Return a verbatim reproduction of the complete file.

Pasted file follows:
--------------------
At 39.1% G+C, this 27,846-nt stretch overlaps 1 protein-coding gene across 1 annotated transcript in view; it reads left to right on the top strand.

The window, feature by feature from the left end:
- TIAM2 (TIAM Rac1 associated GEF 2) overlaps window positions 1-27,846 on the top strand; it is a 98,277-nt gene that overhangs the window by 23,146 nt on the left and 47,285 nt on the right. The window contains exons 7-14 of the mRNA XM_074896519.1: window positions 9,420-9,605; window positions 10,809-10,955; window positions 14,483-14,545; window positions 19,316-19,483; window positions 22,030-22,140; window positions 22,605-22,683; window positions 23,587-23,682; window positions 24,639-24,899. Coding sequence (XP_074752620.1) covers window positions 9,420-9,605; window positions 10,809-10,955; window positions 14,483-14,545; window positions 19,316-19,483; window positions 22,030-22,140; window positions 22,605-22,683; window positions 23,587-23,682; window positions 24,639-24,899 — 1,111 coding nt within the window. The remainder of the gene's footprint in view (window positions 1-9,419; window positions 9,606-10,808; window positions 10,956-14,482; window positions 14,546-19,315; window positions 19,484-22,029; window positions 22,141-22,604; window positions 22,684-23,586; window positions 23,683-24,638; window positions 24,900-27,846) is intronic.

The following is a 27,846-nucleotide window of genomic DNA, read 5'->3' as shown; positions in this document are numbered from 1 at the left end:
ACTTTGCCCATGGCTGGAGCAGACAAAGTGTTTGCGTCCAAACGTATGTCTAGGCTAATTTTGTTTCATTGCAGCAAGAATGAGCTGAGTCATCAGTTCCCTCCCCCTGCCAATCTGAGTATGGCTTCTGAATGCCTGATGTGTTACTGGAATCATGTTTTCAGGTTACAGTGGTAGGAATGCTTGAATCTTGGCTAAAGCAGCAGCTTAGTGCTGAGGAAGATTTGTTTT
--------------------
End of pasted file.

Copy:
At 39.1% G+C, this 27,846-nt stretch overlaps 1 protein-coding gene across 1 annotated transcript in view; it reads left to right on the top strand.

The window, feature by feature from the left end:
- TIAM2 (TIAM Rac1 associated GEF 2) overlaps window positions 1-27,846 on the top strand; it is a 98,277-nt gene that overhangs the window by 23,146 nt on the left and 47,285 nt on the right. The window contains exons 7-14 of the mRNA XM_074896519.1: window positions 9,420-9,605; window positions 10,809-10,955; window positions 14,483-14,545; window positions 19,316-19,483; window positions 22,030-22,140; window positions 22,605-22,683; window positions 23,587-23,682; window positions 24,639-24,899. Coding sequence (XP_074752620.1) covers window positions 9,420-9,605; window positions 10,809-10,955; window positions 14,483-14,545; window positions 19,316-19,483; window positions 22,030-22,140; window positions 22,605-22,683; window positions 23,587-23,682; window positions 24,639-24,899 — 1,111 coding nt within the window. The remainder of the gene's footprint in view (window positions 1-9,419; window positions 9,606-10,808; window positions 10,956-14,482; window positions 14,546-19,315; window positions 19,484-22,029; window positions 22,141-22,604; window positions 22,684-23,586; window positions 23,683-24,638; window positions 24,900-27,846) is intronic.

The following is a 27,846-nucleotide window of genomic DNA, read 5'->3' as shown; positions in this document are numbered from 1 at the left end:
ACTTTGCCCATGGCTGGAGCAGACAAAGTGTTTGCGTCCAAACGTATGTCTAGGCTAATTTTGTTTCATTGCAGCAAGAATGAGCTGAGTCATCAGTTCCCTCCCCCTGCCAATCTGAGTATGGCTTCTGAATGCCTGATGTGTTACTGGAATCATGTTTTCAGGTTACAGTGGTAGGAATGCTTGAATCTTGGCTAAAGCAGCAGCTTAGTGCTGAGGAAGATTTGTTTT